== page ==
Investigative Dermatology and Venereology Research
Sunless Tanning Product Use Among Young Adults as Related to their Prevention Behaviors Regarding Ultraviolet Radiation
- 1Department of Epidemiology, College of Public Health, University of Iowa, Iowa City, USA.
- 2Division of Epidemiology and Biostatistics, Mel and Enid Zuckerman College of Public Health, University of Arizona, Tucson, USA.
Leslie K. Dennis, Division of Epidemiology and Biostatistics, Mel and Enid Zuckerman College of Public Health, University of Arizona, 1295 N Martin Ave, PO Box 245211, Tucson, AZ 85724, USA. Tel: (520) 626-6408; E-mail: email@example.com
Christensen, D.K., et al. Sunless tanning product use as related to UV protective behaviors among young adults. (2015) Invest Dermatol Venereol Res 1(2): 25- 30.
©2015 Christensen, D.K. This is an Open access article distributed under the terms of Creative Commons Attribution 4.0 International License.
KeywordsAdults; Sunless tanning products; Tanning beds; Ultraviolet radiation; College students; Tanning behavior; Skin sensitivity
Introduction: Sunless tanning products are a safe alternative to ultraviolet radiation for individuals seeking tanned skin. If used to replace ultraviolet (UV) tanning, these products have the potential to decrease UV exposure and thus skin cancer. Sun protective behaviors were characterized in a population reporting high importance of tanned skin.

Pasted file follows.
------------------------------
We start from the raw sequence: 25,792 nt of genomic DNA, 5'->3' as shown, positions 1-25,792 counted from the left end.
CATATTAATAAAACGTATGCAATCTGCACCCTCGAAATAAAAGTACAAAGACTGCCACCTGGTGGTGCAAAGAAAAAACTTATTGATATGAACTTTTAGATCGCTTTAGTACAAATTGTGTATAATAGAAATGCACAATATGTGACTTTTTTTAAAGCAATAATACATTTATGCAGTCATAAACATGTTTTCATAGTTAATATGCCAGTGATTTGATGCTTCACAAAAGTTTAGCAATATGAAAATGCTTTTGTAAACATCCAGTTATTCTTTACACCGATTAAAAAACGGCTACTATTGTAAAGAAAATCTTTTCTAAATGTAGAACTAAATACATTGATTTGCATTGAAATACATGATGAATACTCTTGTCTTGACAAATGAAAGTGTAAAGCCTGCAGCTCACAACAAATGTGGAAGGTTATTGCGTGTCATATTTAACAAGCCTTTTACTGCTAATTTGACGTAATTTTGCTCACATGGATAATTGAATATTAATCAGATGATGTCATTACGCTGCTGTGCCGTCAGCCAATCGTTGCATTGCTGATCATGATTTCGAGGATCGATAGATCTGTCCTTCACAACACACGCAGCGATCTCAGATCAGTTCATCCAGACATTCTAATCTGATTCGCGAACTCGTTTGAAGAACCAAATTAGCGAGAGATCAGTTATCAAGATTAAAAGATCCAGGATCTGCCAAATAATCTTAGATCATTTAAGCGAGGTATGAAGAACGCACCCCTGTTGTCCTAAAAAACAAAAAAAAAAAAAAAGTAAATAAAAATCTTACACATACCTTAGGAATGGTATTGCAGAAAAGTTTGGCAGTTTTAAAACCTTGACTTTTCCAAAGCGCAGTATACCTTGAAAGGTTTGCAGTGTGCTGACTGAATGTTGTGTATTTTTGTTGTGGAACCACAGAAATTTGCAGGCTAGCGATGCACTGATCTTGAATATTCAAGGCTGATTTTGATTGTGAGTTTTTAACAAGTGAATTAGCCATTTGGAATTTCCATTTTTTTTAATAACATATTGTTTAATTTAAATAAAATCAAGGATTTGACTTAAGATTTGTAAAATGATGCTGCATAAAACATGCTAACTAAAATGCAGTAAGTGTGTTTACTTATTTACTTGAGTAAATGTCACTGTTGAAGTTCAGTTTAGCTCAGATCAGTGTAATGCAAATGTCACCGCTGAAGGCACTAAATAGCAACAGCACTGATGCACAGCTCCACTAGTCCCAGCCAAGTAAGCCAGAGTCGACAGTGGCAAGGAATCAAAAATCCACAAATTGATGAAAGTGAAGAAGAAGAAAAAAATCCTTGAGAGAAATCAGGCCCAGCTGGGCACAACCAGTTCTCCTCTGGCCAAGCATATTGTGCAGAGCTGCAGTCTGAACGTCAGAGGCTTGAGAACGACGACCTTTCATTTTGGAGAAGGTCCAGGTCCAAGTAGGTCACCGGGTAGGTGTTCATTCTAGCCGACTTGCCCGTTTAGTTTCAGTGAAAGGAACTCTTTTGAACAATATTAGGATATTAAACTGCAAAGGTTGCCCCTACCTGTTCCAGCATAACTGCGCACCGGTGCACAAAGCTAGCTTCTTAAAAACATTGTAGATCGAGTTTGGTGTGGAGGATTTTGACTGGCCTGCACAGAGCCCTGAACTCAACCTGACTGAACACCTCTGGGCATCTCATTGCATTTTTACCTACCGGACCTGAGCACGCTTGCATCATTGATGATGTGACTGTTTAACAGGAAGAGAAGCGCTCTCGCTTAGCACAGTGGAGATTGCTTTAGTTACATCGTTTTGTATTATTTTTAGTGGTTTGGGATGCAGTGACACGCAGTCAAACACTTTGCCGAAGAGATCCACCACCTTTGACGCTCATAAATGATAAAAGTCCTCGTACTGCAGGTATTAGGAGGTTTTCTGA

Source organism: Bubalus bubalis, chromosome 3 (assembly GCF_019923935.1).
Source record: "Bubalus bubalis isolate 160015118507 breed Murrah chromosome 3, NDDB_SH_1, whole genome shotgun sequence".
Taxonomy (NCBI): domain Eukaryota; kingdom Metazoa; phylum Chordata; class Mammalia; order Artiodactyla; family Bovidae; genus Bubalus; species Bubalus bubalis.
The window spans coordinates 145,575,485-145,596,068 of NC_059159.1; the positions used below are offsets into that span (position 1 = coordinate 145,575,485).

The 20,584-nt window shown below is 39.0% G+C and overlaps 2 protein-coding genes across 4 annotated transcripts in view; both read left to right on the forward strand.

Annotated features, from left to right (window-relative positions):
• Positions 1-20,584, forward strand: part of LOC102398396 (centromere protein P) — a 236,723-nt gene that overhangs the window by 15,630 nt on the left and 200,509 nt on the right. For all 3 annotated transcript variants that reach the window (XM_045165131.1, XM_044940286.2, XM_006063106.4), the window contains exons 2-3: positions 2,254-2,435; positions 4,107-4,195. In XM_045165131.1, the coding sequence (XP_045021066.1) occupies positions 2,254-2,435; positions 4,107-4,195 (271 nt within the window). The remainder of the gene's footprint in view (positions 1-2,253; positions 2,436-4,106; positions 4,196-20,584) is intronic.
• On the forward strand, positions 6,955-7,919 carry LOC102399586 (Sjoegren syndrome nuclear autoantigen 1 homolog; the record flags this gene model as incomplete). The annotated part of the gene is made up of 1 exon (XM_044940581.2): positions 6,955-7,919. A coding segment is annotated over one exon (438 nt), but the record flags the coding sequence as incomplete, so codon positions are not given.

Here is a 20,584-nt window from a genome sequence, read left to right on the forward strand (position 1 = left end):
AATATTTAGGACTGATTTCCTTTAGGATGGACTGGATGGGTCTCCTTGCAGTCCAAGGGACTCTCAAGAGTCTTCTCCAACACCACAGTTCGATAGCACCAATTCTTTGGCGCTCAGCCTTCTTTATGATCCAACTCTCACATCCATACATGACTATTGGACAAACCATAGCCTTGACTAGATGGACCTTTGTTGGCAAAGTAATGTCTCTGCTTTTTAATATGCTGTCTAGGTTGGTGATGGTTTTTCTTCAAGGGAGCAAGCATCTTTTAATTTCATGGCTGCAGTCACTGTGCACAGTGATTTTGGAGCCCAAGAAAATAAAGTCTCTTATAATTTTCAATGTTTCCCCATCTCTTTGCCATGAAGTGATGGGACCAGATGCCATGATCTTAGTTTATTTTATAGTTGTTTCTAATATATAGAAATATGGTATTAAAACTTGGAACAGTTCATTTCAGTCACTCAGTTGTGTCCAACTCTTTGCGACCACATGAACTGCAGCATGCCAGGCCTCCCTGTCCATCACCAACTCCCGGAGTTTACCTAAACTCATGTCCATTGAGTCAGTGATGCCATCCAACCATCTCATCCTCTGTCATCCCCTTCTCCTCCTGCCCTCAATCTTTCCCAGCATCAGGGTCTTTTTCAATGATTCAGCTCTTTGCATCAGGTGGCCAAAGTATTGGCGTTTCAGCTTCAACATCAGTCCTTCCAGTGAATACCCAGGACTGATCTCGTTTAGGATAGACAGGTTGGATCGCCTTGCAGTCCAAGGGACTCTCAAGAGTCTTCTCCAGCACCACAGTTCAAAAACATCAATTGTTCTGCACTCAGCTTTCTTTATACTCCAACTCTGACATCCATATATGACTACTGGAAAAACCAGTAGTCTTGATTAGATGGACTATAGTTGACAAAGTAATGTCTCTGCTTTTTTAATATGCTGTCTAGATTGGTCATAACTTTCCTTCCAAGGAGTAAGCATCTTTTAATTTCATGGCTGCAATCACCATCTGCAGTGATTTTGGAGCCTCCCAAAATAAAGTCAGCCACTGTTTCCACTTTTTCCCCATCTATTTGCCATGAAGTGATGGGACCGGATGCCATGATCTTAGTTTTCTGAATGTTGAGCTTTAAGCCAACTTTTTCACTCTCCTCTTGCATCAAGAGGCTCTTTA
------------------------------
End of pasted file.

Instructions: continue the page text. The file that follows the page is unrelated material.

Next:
Methods: Young adults (N = 163) completed a self-administered questionnaire examining tanning attitudes, behaviors and beliefs along with lifetime use of tanning beds and sunless tanning products.
Results: Among students surveyed, 34% reported ever using sunless tanning products. Ever users were more likely to be female (OR = 7.5), have fair skin (OR = 1.4), have used tanning beds greater than 50 times (OR = 2.5), used a larger amount of sunscreen (1.9) and have reapplied sunscreen when outside on a sunny day (OR = 1.8). Ever users of sunless tanning products who stated they preferred them because they are safer were also more likely to use a larger amount of sunscreen (OR = 2.1), reapply sunscreen on a sunny day (OR = 2.8) and try to avoid midday sun on a sunny day (OR = 2.1). However, other sun protection behaviors including increased frequency of sunscreen use, sitting in the shade or wearing hat were not more likely to be adopted by these participants.
Conclusions: Prevention efforts should target females with frequent tanning exposure via both sunbathing and tanning bed use to increase their use of sunless tanning products in combination with sunscreen use and reapplication.